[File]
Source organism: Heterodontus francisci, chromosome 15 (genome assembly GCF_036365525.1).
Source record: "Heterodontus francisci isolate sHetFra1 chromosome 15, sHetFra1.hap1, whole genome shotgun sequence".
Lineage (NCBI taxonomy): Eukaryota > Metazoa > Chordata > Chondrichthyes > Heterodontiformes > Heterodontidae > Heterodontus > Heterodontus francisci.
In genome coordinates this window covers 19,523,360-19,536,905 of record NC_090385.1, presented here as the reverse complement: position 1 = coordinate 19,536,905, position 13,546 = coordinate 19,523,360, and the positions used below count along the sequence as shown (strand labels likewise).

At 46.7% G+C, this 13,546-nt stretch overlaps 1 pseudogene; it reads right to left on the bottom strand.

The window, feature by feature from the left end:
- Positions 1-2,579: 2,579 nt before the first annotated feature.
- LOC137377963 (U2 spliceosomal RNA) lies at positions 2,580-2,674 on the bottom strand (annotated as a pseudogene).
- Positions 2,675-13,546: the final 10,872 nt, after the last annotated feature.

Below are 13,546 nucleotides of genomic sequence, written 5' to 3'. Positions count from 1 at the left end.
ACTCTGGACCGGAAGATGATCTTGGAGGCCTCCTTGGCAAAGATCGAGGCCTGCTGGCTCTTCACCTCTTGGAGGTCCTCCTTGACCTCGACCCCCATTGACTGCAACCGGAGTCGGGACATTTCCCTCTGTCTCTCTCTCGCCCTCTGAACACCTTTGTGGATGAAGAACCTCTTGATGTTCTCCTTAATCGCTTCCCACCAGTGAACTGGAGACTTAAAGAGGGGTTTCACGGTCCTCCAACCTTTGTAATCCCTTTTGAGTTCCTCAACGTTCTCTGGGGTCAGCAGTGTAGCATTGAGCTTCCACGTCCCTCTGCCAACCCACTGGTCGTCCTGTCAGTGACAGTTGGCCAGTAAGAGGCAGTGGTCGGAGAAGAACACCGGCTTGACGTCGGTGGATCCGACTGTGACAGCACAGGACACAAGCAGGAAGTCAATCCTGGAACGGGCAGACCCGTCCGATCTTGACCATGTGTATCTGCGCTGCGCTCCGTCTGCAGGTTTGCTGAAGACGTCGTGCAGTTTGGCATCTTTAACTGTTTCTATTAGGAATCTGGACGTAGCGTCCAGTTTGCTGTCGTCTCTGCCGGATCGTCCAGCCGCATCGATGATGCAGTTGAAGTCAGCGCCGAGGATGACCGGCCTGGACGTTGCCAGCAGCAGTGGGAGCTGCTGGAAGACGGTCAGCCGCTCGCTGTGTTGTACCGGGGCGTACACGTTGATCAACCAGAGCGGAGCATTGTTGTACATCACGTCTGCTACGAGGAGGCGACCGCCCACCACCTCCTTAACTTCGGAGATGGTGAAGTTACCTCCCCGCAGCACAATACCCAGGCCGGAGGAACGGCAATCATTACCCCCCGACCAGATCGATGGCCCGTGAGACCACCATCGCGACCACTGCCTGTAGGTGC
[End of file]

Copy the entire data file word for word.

Source organism: Heterodontus francisci, chromosome 15 (genome assembly GCF_036365525.1).
Source record: "Heterodontus francisci isolate sHetFra1 chromosome 15, sHetFra1.hap1, whole genome shotgun sequence".
Lineage (NCBI taxonomy): Eukaryota > Metazoa > Chordata > Chondrichthyes > Heterodontiformes > Heterodontidae > Heterodontus > Heterodontus francisci.
In genome coordinates this window covers 19,523,360-19,536,905 of record NC_090385.1, presented here as the reverse complement: position 1 = coordinate 19,536,905, position 13,546 = coordinate 19,523,360, and the positions used below count along the sequence as shown (strand labels likewise).

At 46.7% G+C, this 13,546-nt stretch overlaps 1 pseudogene; it reads right to left on the bottom strand.

The window, feature by feature from the left end:
- Positions 1-2,579: 2,579 nt before the first annotated feature.
- LOC137377963 (U2 spliceosomal RNA) lies at positions 2,580-2,674 on the bottom strand (annotated as a pseudogene).
- Positions 2,675-13,546: the final 10,872 nt, after the last annotated feature.

Below are 13,546 nucleotides of genomic sequence, written 5' to 3'. Positions count from 1 at the left end.
ACTCTGGACCGGAAGATGATCTTGGAGGCCTCCTTGGCAAAGATCGAGGCCTGCTGGCTCTTCACCTCTTGGAGGTCCTCCTTGACCTCGACCCCCATTGACTGCAACCGGAGTCGGGACATTTCCCTCTGTCTCTCTCTCGCCCTCTGAACACCTTTGTGGATGAAGAACCTCTTGATGTTCTCCTTAATCGCTTCCCACCAGTGAACTGGAGACTTAAAGAGGGGTTTCACGGTCCTCCAACCTTTGTAATCCCTTTTGAGTTCCTCAACGTTCTCTGGGGTCAGCAGTGTAGCATTGAGCTTCCACGTCCCTCTGCCAACCCACTGGTCGTCCTGTCAGTGACAGTTGGCCAGTAAGAGGCAGTGGTCGGAGAAGAACACCGGCTTGACGTCGGTGGATCCGACTGTGACAGCACAGGACACAAGCAGGAAGTCAATCCTGGAACGGGCAGACCCGTCCGATCTTGACCATGTGTATCTGCGCTGCGCTCCGTCTGCAGGTTTGCTGAAGACGTCGTGCAGTTTGGCATCTTTAACTGTTTCTATTAGGAATCTGGACGTAGCGTCCAGTTTGCTGTCGTCTCTGCCGGATCGTCCAGCCGCATCGATGATGCAGTTGAAGTCAGCGCCGAGGATGACCGGCCTGGACGTTGCCAGCAGCAGTGGGAGCTGCTGGAAGACGGTCAGCCGCTCGCTGTGTTGTACCGGGGCGTACACGTTGATCAACCAGAGCGGAGCATTGTTGTACATCACGTCTGCTACGAGGAGGCGACCGCCCACCACCTCCTTAACTTCGGAGATGGTGAAGTTACCTCCCCGCAGCACAATACCCAGGCCGGAGGAACGGCAATCATTACCCCCCGACCAGATCGATGGCCCGTGAGACCACCATCGCGACCACTGCCTGTAGGTGC